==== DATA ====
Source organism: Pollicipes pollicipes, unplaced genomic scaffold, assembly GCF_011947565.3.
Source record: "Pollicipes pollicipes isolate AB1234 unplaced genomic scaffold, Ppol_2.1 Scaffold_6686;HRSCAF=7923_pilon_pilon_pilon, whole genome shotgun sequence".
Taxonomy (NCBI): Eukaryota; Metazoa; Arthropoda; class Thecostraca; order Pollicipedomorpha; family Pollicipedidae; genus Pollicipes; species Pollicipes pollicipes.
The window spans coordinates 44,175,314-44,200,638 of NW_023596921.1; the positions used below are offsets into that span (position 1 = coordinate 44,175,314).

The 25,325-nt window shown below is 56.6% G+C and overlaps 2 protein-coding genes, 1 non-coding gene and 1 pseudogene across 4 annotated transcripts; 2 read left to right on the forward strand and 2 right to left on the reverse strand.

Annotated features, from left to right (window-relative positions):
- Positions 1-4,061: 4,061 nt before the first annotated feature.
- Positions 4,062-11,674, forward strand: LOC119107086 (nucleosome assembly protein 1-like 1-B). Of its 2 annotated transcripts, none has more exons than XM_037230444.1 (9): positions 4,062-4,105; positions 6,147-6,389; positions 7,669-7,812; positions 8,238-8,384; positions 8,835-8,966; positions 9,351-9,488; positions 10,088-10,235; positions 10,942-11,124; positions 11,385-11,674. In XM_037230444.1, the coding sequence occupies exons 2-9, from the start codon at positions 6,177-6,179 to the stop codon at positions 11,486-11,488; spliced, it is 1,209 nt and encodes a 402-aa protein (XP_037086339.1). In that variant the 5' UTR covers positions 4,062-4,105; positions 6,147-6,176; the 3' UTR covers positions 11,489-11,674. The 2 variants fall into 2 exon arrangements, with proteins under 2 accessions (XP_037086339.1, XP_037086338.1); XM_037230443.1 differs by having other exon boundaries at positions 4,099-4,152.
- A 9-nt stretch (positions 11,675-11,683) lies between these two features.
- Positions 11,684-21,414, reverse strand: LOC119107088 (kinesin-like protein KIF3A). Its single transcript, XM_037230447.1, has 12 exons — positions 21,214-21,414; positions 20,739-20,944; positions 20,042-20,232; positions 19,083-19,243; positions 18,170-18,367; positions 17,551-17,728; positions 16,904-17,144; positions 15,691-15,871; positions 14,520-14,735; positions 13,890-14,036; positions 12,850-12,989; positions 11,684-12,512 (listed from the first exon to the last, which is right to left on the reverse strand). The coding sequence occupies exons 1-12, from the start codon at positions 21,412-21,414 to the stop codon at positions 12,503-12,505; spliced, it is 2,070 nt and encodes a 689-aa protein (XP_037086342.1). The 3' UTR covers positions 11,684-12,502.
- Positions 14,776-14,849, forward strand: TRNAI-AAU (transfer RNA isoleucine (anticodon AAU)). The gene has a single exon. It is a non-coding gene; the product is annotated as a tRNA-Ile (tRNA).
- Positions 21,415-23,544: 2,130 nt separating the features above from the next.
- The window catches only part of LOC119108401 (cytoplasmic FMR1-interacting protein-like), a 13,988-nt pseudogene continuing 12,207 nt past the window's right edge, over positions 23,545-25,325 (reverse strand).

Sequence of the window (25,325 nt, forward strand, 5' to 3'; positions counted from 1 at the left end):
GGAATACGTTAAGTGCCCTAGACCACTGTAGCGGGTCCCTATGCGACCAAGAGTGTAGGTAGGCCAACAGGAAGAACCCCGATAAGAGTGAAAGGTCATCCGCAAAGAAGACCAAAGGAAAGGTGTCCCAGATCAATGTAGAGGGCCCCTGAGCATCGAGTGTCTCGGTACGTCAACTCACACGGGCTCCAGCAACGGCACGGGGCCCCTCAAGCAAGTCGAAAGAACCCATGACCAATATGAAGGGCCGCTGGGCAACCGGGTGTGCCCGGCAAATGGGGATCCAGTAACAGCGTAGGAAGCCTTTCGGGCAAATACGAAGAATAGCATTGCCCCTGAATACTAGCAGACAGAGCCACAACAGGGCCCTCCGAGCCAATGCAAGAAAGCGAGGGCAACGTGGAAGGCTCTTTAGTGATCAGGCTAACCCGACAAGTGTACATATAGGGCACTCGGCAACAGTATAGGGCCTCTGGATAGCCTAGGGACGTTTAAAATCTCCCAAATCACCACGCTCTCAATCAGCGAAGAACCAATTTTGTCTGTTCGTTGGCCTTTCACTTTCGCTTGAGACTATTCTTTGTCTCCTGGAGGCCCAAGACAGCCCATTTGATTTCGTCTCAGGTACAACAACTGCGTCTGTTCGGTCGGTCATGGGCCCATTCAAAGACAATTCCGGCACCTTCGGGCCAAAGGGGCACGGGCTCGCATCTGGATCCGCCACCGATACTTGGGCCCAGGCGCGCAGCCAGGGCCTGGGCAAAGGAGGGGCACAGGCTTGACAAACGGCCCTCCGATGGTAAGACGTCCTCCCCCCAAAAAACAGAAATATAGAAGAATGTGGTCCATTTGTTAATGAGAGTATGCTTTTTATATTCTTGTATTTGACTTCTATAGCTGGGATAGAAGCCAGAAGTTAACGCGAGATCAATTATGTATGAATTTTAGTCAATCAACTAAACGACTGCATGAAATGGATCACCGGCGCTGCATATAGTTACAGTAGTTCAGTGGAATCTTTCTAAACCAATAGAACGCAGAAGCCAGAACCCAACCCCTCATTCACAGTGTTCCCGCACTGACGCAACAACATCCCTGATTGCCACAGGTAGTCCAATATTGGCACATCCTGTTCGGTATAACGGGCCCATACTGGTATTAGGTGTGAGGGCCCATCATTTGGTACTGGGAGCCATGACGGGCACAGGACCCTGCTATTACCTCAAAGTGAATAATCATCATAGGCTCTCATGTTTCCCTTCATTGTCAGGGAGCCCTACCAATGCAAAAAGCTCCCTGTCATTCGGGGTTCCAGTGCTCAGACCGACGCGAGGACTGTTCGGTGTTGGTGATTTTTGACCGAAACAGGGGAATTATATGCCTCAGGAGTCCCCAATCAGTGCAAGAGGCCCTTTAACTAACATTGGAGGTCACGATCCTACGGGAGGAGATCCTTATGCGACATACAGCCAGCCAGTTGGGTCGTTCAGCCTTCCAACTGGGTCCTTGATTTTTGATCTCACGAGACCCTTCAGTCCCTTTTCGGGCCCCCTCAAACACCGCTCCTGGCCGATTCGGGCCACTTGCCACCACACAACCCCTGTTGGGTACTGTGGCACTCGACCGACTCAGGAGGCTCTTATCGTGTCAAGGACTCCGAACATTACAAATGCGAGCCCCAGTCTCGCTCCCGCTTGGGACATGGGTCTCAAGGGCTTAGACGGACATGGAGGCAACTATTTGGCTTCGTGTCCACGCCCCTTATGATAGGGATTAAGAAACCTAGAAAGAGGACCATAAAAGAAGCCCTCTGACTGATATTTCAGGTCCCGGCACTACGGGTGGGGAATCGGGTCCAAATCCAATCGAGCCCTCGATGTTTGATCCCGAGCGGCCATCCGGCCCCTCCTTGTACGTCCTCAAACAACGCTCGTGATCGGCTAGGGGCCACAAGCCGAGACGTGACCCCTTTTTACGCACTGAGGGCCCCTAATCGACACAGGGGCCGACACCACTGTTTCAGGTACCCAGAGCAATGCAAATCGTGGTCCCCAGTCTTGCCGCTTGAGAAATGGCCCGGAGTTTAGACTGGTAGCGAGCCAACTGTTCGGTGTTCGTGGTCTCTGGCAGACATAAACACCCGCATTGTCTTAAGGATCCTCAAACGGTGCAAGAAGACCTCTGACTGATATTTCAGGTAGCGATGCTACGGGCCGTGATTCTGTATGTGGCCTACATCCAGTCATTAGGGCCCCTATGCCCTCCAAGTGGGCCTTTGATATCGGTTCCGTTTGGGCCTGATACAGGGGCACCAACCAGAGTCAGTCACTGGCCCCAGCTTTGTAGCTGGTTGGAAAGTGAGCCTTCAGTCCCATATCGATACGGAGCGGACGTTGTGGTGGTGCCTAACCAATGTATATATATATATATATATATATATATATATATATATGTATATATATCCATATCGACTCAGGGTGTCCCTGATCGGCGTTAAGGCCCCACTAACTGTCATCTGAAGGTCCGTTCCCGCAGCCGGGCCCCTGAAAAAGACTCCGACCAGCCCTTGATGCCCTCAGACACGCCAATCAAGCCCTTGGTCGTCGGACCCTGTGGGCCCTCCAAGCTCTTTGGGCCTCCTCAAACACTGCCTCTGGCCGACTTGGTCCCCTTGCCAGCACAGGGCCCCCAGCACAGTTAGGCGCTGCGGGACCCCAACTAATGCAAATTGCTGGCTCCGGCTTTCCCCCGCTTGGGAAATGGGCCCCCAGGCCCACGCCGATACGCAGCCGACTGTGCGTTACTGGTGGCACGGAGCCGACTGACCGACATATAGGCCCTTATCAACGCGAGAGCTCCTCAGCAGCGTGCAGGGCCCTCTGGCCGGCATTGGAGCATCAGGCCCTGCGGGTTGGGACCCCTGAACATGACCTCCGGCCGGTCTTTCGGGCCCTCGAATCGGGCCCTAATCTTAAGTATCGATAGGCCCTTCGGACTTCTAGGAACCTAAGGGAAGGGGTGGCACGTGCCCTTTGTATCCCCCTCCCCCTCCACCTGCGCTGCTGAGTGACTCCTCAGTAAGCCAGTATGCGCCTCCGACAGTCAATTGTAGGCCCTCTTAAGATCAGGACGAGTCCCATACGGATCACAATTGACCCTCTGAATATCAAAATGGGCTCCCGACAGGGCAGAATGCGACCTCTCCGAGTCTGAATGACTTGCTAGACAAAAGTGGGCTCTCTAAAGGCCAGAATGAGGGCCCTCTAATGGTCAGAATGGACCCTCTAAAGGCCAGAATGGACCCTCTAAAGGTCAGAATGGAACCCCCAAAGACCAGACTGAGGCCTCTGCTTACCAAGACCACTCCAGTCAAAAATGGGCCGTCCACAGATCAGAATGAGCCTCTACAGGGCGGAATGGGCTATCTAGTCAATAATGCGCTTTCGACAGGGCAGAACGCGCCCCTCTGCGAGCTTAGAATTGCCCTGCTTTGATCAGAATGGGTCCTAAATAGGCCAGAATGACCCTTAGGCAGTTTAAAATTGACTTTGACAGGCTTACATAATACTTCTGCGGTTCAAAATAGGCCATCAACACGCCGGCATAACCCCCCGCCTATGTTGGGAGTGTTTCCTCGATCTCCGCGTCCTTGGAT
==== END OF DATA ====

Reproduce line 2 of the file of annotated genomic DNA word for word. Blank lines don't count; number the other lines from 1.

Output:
Source record: "Pollicipes pollicipes isolate AB1234 unplaced genomic scaffold, Ppol_2.1 Scaffold_6686;HRSCAF=7923_pilon_pilon_pilon, whole genome shotgun sequence".